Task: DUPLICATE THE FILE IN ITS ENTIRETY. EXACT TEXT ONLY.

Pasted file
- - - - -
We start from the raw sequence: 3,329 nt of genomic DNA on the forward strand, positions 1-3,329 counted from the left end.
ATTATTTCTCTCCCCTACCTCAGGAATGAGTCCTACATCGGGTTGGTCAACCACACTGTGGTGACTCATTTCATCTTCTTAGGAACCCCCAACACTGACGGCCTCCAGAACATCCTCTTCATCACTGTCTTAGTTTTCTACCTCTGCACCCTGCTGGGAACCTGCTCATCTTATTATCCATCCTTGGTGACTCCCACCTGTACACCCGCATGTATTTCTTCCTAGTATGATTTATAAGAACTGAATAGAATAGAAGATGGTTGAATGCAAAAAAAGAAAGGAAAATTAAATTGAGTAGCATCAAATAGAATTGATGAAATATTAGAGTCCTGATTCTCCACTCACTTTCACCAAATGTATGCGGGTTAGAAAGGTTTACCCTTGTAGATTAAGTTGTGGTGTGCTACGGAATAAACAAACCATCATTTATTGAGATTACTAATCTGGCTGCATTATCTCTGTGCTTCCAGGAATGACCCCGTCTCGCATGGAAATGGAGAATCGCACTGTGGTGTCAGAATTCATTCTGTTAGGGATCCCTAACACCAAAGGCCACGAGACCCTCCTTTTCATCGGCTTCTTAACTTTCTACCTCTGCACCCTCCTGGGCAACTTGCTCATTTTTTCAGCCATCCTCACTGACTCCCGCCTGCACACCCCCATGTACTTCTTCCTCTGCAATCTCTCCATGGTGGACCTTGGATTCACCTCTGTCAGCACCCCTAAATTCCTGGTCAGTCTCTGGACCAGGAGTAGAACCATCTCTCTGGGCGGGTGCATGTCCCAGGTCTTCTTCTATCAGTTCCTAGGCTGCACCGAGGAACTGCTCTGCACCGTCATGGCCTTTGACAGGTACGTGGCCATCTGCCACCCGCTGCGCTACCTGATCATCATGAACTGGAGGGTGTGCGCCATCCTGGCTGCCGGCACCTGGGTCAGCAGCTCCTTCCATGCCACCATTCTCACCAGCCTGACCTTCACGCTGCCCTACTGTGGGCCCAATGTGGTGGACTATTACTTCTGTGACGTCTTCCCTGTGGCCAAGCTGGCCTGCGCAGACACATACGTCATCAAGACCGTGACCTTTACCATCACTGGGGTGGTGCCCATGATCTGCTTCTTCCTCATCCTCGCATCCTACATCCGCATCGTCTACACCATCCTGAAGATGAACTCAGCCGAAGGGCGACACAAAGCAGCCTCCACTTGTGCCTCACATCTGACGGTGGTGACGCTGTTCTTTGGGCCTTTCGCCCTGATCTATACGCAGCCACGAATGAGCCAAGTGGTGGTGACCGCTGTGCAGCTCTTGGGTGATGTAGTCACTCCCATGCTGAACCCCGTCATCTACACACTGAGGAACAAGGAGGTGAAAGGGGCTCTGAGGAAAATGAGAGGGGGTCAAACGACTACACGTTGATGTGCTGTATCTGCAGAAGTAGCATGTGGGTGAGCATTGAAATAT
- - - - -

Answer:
We start from the raw sequence: 3,329 nt of genomic DNA on the forward strand, positions 1-3,329 counted from the left end.
ATTATTTCTCTCCCCTACCTCAGGAATGAGTCCTACATCGGGTTGGTCAACCACACTGTGGTGACTCATTTCATCTTCTTAGGAACCCCCAACACTGACGGCCTCCAGAACATCCTCTTCATCACTGTCTTAGTTTTCTACCTCTGCACCCTGCTGGGAACCTGCTCATCTTATTATCCATCCTTGGTGACTCCCACCTGTACACCCGCATGTATTTCTTCCTAGTATGATTTATAAGAACTGAATAGAATAGAAGATGGTTGAATGCAAAAAAAGAAAGGAAAATTAAATTGAGTAGCATCAAATAGAATTGATGAAATATTAGAGTCCTGATTCTCCACTCACTTTCACCAAATGTATGCGGGTTAGAAAGGTTTACCCTTGTAGATTAAGTTGTGGTGTGCTACGGAATAAACAAACCATCATTTATTGAGATTACTAATCTGGCTGCATTATCTCTGTGCTTCCAGGAATGACCCCGTCTCGCATGGAAATGGAGAATCGCACTGTGGTGTCAGAATTCATTCTGTTAGGGATCCCTAACACCAAAGGCCACGAGACCCTCCTTTTCATCGGCTTCTTAACTTTCTACCTCTGCACCCTCCTGGGCAACTTGCTCATTTTTTCAGCCATCCTCACTGACTCCCGCCTGCACACCCCCATGTACTTCTTCCTCTGCAATCTCTCCATGGTGGACCTTGGATTCACCTCTGTCAGCACCCCTAAATTCCTGGTCAGTCTCTGGACCAGGAGTAGAACCATCTCTCTGGGCGGGTGCATGTCCCAGGTCTTCTTCTATCAGTTCCTAGGCTGCACCGAGGAACTGCTCTGCACCGTCATGGCCTTTGACAGGTACGTGGCCATCTGCCACCCGCTGCGCTACCTGATCATCATGAACTGGAGGGTGTGCGCCATCCTGGCTGCCGGCACCTGGGTCAGCAGCTCCTTCCATGCCACCATTCTCACCAGCCTGACCTTCACGCTGCCCTACTGTGGGCCCAATGTGGTGGACTATTACTTCTGTGACGTCTTCCCTGTGGCCAAGCTGGCCTGCGCAGACACATACGTCATCAAGACCGTGACCTTTACCATCACTGGGGTGGTGCCCATGATCTGCTTCTTCCTCATCCTCGCATCCTACATCCGCATCGTCTACACCATCCTGAAGATGAACTCAGCCGAAGGGCGACACAAAGCAGCCTCCACTTGTGCCTCACATCTGACGGTGGTGACGCTGTTCTTTGGGCCTTTCGCCCTGATCTATACGCAGCCACGAATGAGCCAAGTGGTGGTGACCGCTGTGCAGCTCTTGGGTGATGTAGTCACTCCCATGCTGAACCCCGTCATCTACACACTGAGGAACAAGGAGGTGAAAGGGGCTCTGAGGAAAATGAGAGGGGGTCAAACGACTACACGTTGATGTGCTGTATCTGCAGAAGTAGCATGTGGGTGAGCATTGAAATAT